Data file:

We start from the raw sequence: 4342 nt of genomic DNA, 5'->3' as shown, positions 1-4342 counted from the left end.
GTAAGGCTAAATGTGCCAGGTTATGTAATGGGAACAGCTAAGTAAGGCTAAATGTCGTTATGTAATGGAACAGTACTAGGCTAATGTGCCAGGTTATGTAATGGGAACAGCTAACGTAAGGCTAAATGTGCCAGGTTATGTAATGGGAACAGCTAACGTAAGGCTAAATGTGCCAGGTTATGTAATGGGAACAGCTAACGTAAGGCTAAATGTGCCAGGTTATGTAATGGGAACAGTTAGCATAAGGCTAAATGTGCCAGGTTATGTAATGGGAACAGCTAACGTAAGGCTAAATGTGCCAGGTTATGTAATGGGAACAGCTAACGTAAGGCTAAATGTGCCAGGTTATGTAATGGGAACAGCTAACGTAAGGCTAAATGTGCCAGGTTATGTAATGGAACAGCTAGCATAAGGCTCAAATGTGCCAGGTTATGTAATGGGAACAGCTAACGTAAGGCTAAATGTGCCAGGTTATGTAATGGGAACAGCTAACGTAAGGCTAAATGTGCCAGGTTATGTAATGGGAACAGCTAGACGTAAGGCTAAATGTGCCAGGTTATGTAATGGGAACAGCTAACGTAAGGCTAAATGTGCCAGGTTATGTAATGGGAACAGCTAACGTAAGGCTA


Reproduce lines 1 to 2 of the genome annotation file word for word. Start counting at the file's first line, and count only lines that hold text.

We start from the raw sequence: 4342 nt of genomic DNA, 5'->3' as shown, positions 1-4342 counted from the left end.
GTAAGGCTAAATGTGCCAGGTTATGTAATGGGAACAGCTAAGTAAGGCTAAATGTCGTTATGTAATGGAACAGTACTAGGCTAATGTGCCAGGTTATGTAATGGGAACAGCTAACGTAAGGCTAAATGTGCCAGGTTATGTAATGGGAACAGCTAACGTAAGGCTAAATGTGCCAGGTTATGTAATGGGAACAGCTAACGTAAGGCTAAATGTGCCAGGTTATGTAATGGGAACAGTTAGCATAAGGCTAAATGTGCCAGGTTATGTAATGGGAACAGCTAACGTAAGGCTAAATGTGCCAGGTTATGTAATGGGAACAGCTAACGTAAGGCTAAATGTGCCAGGTTATGTAATGGGAACAGCTAACGTAAGGCTAAATGTGCCAGGTTATGTAATGGAACAGCTAGCATAAGGCTCAAATGTGCCAGGTTATGTAATGGGAACAGCTAACGTAAGGCTAAATGTGCCAGGTTATGTAATGGGAACAGCTAACGTAAGGCTAAATGTGCCAGGTTATGTAATGGGAACAGCTAGACGTAAGGCTAAATGTGCCAGGTTATGTAATGGGAACAGCTAACGTAAGGCTAAATGTGCCAGGTTATGTAATGGGAACAGCTAACGTAAGGCTA